After the big impact that the US elections has caused, people are looking at the possibility to move to the northern neighboring country. And with Trump’s presidential win, Canadian home sells are going up. Still wonder why? We could actually see a surge in demand for Canadian homes, says Soper. “Some [Americans] may be so fed-up that they decide to head north.”
If you are looking to the possibility to move to Canada, here is what you need to know about Canadian Real Estate:
Canada welcomes home buyers from all countries, and there are no restrictions on the amount or kind of real estate you can buy. Keep in mind that owning a property in Canada does not give you any immigration privileges and that if you want to live here, you’ll still need to qualify. under Canada’s Immigration Laws.
“While Canada’s mortgage rates are enticing, you really need to concentrate on the tax and insurance implications” –Romana King, MoneySense
Canada mortgages are low. However, it is advisable to take out a loan in the US, because most Canadian mortgage lenders will require a minimum of 35% down to even qualify for a mortgage loan on a Canadian property, sometimes more.
Get professional tax advice. When buying a property in Toronto, foreign buyers pay the same land transfer taxes as Canadian residents. First time home buyers who plan to use the purchase as their primary residence may be eligible for land transfer tax rebates.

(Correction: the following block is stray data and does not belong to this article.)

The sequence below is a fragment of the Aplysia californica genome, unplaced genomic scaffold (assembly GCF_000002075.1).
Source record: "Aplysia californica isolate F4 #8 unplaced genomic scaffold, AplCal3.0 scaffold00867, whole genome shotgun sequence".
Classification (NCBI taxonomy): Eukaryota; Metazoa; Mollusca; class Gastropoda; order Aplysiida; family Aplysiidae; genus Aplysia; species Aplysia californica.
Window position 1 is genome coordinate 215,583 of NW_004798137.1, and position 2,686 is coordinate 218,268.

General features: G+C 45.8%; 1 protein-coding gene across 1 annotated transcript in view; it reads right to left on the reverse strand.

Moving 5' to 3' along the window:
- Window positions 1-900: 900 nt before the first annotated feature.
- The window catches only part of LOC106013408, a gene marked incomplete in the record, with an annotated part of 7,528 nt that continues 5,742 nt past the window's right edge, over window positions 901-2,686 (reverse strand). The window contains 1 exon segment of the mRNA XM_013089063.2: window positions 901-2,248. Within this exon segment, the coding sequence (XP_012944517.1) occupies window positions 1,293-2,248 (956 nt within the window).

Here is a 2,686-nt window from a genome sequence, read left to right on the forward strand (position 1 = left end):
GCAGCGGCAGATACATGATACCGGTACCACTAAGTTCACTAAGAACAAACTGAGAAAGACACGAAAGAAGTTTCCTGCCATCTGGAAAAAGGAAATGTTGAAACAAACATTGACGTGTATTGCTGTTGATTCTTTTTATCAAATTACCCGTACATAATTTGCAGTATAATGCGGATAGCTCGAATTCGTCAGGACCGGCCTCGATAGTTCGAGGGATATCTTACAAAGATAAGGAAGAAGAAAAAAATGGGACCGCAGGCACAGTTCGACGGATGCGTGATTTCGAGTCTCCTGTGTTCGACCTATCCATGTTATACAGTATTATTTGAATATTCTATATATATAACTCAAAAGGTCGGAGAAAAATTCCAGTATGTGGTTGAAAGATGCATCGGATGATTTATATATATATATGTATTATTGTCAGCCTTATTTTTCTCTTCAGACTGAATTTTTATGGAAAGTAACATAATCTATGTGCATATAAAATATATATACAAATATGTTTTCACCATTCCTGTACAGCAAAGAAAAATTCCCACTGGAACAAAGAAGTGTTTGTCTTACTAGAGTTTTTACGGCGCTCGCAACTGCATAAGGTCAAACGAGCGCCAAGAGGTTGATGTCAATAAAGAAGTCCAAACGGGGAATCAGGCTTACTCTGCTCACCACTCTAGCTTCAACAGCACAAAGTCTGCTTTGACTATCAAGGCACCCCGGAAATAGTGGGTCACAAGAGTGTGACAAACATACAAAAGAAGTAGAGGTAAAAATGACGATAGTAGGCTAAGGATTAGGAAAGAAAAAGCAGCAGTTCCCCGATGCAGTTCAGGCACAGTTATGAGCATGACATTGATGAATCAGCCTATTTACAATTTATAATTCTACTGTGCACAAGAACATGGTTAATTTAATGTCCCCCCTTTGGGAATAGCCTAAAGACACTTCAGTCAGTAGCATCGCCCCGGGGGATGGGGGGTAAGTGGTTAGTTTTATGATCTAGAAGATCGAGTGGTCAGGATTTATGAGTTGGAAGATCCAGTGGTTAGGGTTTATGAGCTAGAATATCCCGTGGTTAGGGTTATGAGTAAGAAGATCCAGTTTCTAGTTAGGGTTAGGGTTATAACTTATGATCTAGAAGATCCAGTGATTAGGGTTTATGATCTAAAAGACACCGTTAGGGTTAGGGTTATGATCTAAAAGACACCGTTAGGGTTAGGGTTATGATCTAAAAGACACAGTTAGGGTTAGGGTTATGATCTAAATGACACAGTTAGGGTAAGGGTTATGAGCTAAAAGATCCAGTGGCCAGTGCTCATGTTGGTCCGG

Get Home Insurance. Whether you get a U.S. loan to buy the property or a Canadian mortgage, you’ll probably be required to purchase home insurance on the Muskoka cottage. In Canada, mortgage lenders make it mandatory for borrowers to purchase home insurance—oftentimes requiring a Letter of Proof from your insurance company before funds are forwarded for use.
Impact on house prices across Canada is uncertain
The impact of Trump’s election doesn’t stop there. Pre-election promises to place massive tariffs on Chinese imported goods and to “tear-up NAFTA” could mean trading-wars that could seriously impede Canada’s currently slow-growing economy.
In relative terms, trade is much more important to Canada than to the United States. The Americans can afford to be insular since they have 325 million people in their market to our less than 35 million. “Any protectionist stance from the U.S. would do significant damage to Canada,” says Soper. And any hit in our slow-growing economy could further prolong our climb out of the ultra-low interest rate environment. Worse, it could prompt lay-offs in certain parts of the country, where exports and trade help shape the local economies. This will impact localized housing markets.
Think Alberta and low oil prices, and you get the picture. -Romana King